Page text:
He came home from our cleaning job with his mind racing, and an urgent need to have me write a story about "them" that was going through his mind. (When he starts talking about "Them" I know he's having hallucinations going on.) He eventually took his usual meds and went to bed. I woke up to some banging a few hours later, only to find him completely delusional and about to do some serious self-harm. I was able to calm him down and gave him some zyprexa that took care of the worst of the episode. It was a long night. I talked to his pdoc the next day and he said that I did the right thing; made me feel a whole lot better. He also told me that the zyprexa wasn't causing the sour mood, it was the mixed-episode mood he was in, and that David should continue with the meds he's been prescribed. Since then, David has been doing better and started taking the zyprexa again. The whole episode, though, was emotionally draining.
These episodes leave me feeling vulnerable, and it takes me a few days to recover my equilibrium. This time was no exception. However, there are things that I can do to help myself get back into a good place: prayer, reading the scriptures, listening to good music, and working on on-going projects around the house and at work.
This time around I made good progress toward cleaning out closets and going through boxes of family pictures. David helped with the pictures; it was fun sifting through them and looking at how much the family has grown and changed. And I'm terribly excited to realize that I only have two more closets and three sets of drawers to go before the house will be organized (sort of, as much as I'm capable of organizing anyway). Then it's on to the fun stuff of painting and decorating rooms, working on family history and scrapbooks, and knitting, crocheting, etc.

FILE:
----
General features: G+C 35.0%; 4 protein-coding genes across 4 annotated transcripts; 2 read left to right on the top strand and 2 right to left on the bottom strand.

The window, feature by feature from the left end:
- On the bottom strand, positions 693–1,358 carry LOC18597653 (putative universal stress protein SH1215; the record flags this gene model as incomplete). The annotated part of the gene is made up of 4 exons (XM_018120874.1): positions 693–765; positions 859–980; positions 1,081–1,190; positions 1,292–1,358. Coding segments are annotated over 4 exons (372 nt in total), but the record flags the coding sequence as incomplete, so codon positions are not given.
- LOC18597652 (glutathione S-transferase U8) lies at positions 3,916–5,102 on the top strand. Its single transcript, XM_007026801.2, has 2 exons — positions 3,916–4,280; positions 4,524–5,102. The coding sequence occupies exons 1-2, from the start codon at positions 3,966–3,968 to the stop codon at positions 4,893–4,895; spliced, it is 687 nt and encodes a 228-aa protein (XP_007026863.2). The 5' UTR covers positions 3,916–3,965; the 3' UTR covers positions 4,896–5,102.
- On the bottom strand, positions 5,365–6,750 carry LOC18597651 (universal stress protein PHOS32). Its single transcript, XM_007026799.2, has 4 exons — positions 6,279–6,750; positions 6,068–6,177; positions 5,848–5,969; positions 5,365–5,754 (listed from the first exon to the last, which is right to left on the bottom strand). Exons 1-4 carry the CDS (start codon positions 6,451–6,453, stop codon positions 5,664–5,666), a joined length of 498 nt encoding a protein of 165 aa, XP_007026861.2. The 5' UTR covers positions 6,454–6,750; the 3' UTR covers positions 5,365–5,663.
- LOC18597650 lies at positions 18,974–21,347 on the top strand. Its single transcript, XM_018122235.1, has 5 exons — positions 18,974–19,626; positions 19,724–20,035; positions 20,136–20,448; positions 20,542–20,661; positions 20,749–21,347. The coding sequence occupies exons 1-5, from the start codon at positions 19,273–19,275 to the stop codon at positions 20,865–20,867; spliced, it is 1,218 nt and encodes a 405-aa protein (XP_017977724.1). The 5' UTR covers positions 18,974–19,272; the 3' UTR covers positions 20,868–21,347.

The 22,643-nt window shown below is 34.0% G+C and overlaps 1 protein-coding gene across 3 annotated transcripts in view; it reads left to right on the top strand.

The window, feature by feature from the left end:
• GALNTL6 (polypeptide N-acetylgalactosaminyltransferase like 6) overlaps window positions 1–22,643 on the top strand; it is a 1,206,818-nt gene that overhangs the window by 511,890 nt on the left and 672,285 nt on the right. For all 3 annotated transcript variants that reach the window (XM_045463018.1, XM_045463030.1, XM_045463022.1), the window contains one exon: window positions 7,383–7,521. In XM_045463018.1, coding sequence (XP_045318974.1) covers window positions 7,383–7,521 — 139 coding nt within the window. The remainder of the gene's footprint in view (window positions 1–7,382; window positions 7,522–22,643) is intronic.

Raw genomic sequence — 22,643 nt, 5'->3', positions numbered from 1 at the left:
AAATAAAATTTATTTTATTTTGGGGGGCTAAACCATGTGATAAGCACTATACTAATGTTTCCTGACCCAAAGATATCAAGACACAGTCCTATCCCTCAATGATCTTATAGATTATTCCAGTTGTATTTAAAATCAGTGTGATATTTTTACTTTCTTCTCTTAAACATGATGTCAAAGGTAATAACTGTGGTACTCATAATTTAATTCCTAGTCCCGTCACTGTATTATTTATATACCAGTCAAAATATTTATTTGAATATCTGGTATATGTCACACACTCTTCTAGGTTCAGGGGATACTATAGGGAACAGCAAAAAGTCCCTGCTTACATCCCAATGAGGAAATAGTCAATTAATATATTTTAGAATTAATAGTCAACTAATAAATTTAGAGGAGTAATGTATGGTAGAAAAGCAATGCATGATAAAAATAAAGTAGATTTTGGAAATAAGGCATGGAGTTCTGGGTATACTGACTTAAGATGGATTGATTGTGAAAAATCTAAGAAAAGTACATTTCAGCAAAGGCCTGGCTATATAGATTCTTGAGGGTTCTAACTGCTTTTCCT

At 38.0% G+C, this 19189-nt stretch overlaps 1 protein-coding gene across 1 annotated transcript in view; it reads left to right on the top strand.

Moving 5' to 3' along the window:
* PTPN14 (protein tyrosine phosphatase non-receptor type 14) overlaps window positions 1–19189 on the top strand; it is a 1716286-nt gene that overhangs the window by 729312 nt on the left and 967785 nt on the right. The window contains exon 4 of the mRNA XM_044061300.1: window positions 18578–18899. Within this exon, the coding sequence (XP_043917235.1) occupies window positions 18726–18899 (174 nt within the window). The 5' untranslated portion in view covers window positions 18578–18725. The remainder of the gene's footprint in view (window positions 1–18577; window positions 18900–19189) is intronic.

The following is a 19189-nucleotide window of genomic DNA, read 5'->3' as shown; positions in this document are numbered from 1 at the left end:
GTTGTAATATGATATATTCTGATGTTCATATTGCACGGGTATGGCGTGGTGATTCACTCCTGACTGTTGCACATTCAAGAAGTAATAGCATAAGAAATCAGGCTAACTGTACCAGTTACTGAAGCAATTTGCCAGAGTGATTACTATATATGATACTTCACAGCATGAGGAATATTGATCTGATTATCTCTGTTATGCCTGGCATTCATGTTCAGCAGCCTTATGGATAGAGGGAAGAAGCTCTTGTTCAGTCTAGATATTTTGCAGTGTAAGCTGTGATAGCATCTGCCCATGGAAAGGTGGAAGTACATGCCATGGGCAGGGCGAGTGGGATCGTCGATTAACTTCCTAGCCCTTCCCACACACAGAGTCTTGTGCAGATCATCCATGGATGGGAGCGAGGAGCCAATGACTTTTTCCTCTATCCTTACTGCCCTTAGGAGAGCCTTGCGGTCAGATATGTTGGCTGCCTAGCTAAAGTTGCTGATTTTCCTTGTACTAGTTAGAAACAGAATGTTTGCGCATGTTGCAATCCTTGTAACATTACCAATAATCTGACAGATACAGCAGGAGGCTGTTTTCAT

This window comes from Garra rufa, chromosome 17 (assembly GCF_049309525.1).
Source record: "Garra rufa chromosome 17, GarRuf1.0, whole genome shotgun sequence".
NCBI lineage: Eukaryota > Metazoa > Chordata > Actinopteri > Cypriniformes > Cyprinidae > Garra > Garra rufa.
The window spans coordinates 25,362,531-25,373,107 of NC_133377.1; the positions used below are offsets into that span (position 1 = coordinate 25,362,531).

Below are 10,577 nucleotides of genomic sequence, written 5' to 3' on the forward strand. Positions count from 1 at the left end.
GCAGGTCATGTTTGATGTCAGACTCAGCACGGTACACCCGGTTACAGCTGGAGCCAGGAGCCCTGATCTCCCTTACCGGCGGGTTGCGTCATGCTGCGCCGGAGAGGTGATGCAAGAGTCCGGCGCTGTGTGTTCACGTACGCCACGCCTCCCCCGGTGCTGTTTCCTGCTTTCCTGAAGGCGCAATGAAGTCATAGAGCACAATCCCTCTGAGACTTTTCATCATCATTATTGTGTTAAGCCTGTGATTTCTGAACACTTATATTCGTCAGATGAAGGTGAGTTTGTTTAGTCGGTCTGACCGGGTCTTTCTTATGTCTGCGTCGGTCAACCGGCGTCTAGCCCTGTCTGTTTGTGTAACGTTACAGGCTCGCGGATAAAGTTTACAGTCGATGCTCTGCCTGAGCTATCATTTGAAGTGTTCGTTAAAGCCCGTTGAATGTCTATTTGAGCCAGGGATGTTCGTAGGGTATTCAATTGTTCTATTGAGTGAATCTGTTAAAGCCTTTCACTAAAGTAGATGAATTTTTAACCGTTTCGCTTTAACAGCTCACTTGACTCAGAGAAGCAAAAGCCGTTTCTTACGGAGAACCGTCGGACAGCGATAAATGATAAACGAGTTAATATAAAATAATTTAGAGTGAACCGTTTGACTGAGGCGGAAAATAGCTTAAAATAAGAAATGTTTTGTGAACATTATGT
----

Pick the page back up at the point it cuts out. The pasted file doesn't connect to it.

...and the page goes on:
It's always amazing to me how when I feel really discouraged someone comes along and says exactly what I need to hear, often without even realizing it. This time was no exception, and I consider them tender mercies from the Lord who never forsakes me. An example of that happened at the ward party a few weekends ago. The young women, ages 12-18, delivered singing telegrams, and I was lucky to receive one from Sailor Jeff and his wife. They sang "Wind Beneath My Feet" by Bette Midler. It was so sweet it reduced me to tears. It was even more sweet because I knew the girls who were singing and taught some of them when they were 10-11 years old.
I used music more as a therapy, and that has helped lift my spirits. David also discovered that listening to a quiet classical music radio station at night helps him relax and sleep better than anything else he's tried.
I was raised in a house filled with music; my mother had a lovely soprano voice and used to sing as she worked around the house, as well as in local choirs. I, unfortunately, didn't inherit that talent, but I do like listening to music. My first husband was also a musician, and he expanded my musical tastes. When I need to feel better I listen to hymns; they soothe my soul.
My mother-in-law is a good friend with one of the tablernacle organists, Linda Margetts, and last year she invited us to a noontime organ recital at the tabernacle. After the recital, she gave us a personal lecture about the organ. It was fun to see it up close and personal, and the music was heavenly.
Spring is coming, and I'm expecting better days soon.
Here's a reminder of things to come.